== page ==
On 2nd day of July 2000, I was leaving Mumbai ( Bombay ) one more time. In two months of stay, I put on few pounds. All existing pants were feeling tight around the middle. Looking at all the ‘weighty’ people around me here, I used to joke: “There is still a large gap in equality between men and women in India, but I do see considerable improvement in this ‘weight’ department!” I saw many people walking in angle, few degrees off the vertical mark. May be, to carry the weight in front, the equilibrium had shifted backward! With extra baggage around middle, the equilibrium theory was proving right for me as well!

Number of relatives and friends stopped by in last couple of days to say good bye. There were numerous telephone calls. I had packing to do as well. I came with one bag, and was to leave with two. The second bag became a necessity once I saw that I had to take with me some books, music, memorabilia, snacks, sweets, and spices. It was hectic, but I did find some moments, here and there, to reflect back on last two months. The mental adjustment of leaving one world behind and entering another had begun.

I had a good time. The purpose of the visit was to be with parents, sisters, relatives, and friends. The outpouring of love and affection was unmeasurable. In spite of some difficulties due to aging, my mom cooked and fed me all the things I liked. She also gave me lectures on how people overeat, and get out of shape! I had some wonderful walks with my dad while discussing philosophy and life in general. I recalled my dad reading and interpreting an article based on writing by 18th century philosopher Satre, where the philosopher advocated ‘the other is hell’ (meaning, dependence on other objects is an obstruction to the path of happiness and heaven).

The heritage, the traditions, and the culture of India as such make its citizens philosophical about life, and its purpose. In the mad rush towards gold and glitter in the city, would people have time to philosophize? Would philosophy be more evident with people who are at the bottom of the rung? I was pleasantly surprised when I heard from an ordinary car-driver: “ People here get unhappy by imagining the happiness of other people, rather than by their own shortages!”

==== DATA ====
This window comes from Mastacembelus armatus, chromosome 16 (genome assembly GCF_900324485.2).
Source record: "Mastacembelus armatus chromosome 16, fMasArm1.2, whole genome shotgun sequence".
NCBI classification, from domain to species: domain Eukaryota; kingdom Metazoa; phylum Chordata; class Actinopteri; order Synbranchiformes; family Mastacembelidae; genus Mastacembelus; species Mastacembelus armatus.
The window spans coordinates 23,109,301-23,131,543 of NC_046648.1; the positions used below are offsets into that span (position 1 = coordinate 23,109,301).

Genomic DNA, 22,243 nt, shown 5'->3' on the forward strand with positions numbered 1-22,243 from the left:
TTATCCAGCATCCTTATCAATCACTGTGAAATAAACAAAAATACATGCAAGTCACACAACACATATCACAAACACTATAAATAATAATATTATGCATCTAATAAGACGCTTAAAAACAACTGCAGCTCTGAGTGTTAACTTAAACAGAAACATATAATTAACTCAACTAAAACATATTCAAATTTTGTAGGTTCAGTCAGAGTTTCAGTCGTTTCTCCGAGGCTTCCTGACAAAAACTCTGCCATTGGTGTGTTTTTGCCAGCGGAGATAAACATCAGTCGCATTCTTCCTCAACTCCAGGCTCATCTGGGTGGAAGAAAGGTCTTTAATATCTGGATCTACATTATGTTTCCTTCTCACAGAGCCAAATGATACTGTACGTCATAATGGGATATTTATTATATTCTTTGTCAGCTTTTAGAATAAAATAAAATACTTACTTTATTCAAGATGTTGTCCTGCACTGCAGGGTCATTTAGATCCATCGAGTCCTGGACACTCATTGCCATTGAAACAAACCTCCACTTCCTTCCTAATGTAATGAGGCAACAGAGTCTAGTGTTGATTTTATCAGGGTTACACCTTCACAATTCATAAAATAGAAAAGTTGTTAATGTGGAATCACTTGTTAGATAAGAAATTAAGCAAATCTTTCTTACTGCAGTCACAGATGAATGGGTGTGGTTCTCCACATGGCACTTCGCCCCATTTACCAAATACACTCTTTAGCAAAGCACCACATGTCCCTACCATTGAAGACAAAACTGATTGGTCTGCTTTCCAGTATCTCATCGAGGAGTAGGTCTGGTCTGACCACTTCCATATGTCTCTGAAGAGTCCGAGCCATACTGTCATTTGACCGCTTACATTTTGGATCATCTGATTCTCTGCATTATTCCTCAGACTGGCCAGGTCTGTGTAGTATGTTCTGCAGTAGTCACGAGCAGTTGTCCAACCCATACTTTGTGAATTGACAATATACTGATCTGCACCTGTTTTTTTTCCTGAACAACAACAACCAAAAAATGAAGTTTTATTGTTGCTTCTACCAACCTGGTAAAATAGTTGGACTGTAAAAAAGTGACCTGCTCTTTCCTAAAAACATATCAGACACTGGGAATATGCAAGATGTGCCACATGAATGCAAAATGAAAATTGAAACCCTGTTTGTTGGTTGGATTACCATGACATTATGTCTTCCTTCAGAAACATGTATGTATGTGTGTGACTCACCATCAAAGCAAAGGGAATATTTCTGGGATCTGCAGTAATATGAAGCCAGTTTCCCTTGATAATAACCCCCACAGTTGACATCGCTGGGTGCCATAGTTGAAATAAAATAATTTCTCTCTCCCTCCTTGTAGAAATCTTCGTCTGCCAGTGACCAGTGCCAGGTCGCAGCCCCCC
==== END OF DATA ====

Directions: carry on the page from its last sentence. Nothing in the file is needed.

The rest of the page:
Mumbai in year 2000 appeared even more crowded. Each suburb looked like a city within the city. I saw growth, and I saw prosperity. Prosperity appeared uneven.  The ever-existent gap between rich and poor was visible, and I wondered if it ever could be narrowed. I saw many high-rise buildings, and learnt that many were going vacant! Many people seemed to be living in unofficial residences between those high-rise buildings.

As far as I recall, Mumbai, the commercial capital of India, has always experienced growth, and has never been able to cope up with providing basic necessities for its citizens. May be, it is a classic struggle for a city in a country with long and old heritage! The water shortages that were present fifty years ago are still very present, and the surface transportation remains a challenge! In one of those surface transportation, I remembered an exchange:

“Pinakin, here we are in a traffic jam. I see the road construction going on. I see some very old methods being employed. Is not this road under construction for a long long time? I see some fire heating up road-material in some big drum, and people surrounding it seem to be as if they are warming up on some cool winter morning!”

Pinakin smiled and replied:

 “Yes, it does take a long time to finish any project here. There are many reasons to that. One is that it is very difficult to integrate machine oriented new technology into the old ways of doing things. Masses are still not educated enough to use the new technology effectively. There is so much unskilled human labor in existence that, in some way, these old ways of doing things could be a blessing. It provides daily bread to these people.”

I admired Pinakin’s positive thinking, and queried him further: “Any other reason?”

“Yes, usually the allocated money for the project runs out, and the project remains in limbo until additional resources are found.”

“And, why is that?” I inquired.

“It is the system. It is the system, I call it take-your-cut system. By the time all the cuts are taken, from top in some hierarchical fashion, sufficient funds are not available for the actual project. I must tell you though that there are people who feel trapped, and helpless to fight against this system.”

“Why not allocate large enough budget that meets the needs of these cuts as well as that of actual project?” I suggested naively.

“Listen, Big Brother, you know how greed works! Bigger budgets would lead to bigger Cuts!”

I felt I understood, and decided not to pursue the conversation further.

I started thinking about my small town in Canada. Long warm summer days, and cool pleasant nights. Mountains, lakes, and walks on the creek. I felt living in Mumbai peacefully would be quite a challenge. Of course, I was comparing it, unfairly, with a small town living in Canada.

My thoughts were interrupted. My dad was saying something to me.

 “Ashwin, instead of five years, come next time within three years.”

It was so touching, full of longing and affection, that I replied instantly:

“Sure, I will come for a visit next year!”

 

 

 

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